Despite calls by President Nana Akufo-Addo to the Ghana Union of Traders Association (GUTA) to stop attacking foreign traders in the country, the Association remains resolute in its quest to stop foreign retailers from doing business.

GUTA on Monday locked up about 600 shops belonging to foreign traders around Tip-Toe lane near the Kwame Nkrumah Circle.

Theaction led to the arrest of six people and resulted in the injury of three others.

President Akufo-Addo subsequently pleaded with the Association to caution its members and allow the law to take its course.

According to the President, while the law favours GUTA, a committee comprising of the Association, the Trade Ministry and the Ghana Immigration Service have been set up to find a lasting solution to the problem.

But speaking to Joy News, Deputy General Secretary for GUTA, Richard Amamoo, said “even though the Association respects the President’s intervention, members are frustrated.”

“The President has admitted that the law favours us and we understood what he said but the right thing must be done. Our fear is that if the Presidents says we should leave it for the Trade Ministry and Immigration, how long is that going to take. This committee is still in the room talking and we are out here facing the problem. The solution must be now. Our people are very frustrated and unhappy and we don’t know what to tell them. How can we open the shops without telling them anything?” he quizzed.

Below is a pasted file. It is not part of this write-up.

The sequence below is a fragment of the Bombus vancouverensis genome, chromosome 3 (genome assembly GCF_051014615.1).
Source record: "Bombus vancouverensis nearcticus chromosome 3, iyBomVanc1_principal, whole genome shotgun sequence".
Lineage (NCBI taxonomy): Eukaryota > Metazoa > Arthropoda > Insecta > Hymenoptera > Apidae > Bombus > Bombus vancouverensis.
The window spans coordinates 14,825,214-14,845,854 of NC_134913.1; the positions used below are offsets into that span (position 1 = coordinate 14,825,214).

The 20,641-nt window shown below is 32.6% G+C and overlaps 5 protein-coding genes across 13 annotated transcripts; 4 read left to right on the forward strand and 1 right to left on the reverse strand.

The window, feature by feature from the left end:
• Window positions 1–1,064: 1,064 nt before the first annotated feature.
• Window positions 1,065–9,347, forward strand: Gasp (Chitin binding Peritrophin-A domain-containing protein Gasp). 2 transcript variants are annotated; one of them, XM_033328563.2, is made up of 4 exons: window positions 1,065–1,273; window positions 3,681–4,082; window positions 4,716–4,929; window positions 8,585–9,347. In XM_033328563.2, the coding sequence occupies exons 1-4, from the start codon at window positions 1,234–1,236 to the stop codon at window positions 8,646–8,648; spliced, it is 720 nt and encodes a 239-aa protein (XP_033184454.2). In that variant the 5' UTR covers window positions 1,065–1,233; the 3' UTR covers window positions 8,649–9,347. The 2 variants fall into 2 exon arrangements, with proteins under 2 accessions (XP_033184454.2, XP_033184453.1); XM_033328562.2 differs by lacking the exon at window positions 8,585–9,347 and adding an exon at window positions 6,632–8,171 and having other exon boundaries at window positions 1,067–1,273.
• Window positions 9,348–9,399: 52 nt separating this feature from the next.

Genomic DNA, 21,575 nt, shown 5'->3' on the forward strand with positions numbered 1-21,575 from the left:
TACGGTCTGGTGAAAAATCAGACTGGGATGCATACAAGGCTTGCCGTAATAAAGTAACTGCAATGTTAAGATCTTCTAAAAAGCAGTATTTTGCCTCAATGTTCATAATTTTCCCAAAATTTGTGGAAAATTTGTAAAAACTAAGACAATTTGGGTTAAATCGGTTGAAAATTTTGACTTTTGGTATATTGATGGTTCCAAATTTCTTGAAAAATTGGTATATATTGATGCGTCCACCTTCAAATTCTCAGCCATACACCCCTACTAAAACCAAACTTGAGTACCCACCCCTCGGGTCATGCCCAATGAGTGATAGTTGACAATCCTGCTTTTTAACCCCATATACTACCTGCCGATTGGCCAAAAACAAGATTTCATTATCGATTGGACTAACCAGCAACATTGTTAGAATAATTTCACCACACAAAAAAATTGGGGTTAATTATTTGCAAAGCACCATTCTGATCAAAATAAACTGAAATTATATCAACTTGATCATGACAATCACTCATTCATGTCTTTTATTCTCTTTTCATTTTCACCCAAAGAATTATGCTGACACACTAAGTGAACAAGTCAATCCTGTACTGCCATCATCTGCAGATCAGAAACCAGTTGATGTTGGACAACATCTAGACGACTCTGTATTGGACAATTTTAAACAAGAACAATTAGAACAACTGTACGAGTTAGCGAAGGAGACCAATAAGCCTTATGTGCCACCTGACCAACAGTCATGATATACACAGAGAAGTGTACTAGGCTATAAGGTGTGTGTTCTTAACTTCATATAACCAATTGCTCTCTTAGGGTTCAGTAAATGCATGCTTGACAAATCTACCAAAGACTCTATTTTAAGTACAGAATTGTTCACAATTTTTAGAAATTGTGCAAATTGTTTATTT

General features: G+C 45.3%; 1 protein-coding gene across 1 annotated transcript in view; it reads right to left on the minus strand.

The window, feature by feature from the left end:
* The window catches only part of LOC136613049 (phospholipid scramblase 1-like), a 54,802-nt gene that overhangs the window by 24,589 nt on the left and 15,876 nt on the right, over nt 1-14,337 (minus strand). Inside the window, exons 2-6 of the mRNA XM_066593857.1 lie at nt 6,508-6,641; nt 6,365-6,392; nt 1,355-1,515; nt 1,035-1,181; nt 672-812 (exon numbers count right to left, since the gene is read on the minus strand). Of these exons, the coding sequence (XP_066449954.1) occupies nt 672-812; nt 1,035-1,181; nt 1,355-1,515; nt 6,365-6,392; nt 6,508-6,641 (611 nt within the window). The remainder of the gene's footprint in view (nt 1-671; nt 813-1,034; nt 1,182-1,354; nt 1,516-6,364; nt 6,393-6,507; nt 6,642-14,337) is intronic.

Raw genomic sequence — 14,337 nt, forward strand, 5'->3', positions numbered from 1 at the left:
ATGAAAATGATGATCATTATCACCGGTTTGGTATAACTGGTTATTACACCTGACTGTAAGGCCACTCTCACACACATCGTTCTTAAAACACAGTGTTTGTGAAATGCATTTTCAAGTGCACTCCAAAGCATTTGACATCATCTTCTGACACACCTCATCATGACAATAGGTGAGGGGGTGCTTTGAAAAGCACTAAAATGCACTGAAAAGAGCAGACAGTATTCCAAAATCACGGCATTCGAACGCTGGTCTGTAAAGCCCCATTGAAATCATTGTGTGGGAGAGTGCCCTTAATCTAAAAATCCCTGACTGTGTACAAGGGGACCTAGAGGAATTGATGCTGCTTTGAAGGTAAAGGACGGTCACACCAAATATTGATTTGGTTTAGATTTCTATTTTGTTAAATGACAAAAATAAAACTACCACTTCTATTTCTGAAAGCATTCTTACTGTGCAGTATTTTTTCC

He, however, added that executives of GUTA will be meeting later in the day to decide on the way forward.

“As at now, we have locked up about 600 shops and that’s not even all. If Nigerians can own more than 600 shops just in Circle can you imagine what is happening to our Ghanaian brothers? We have spoken to members in Tamale and Kumasi and they are ready to lock up shops too so we need an urgent solution now, not in-door meetings. Even today we are meeting around 10 am to conclude on the way forward. Our members are very unhappy.”

The GIPC Act 856 and section 27 (1) exclusively reserves the sale of goods or provision of services in a market or stall, petty trading or hawking for citizens and even prescribes punishments for foreigners engaged in retail business.

While this law continues to be evidently disregarded, many have blamed the government and the security services for their lackadaisical attitude towards enforcement.

Constant reports of clashes have been recorded at the Opera Square Market in Accra, where foreign traders’ shops have been locked up on multiple occasions.

In June this year, Nigerian spare part traders in Suame Magazine market were packed out of their shops following a similar clash between the two groups.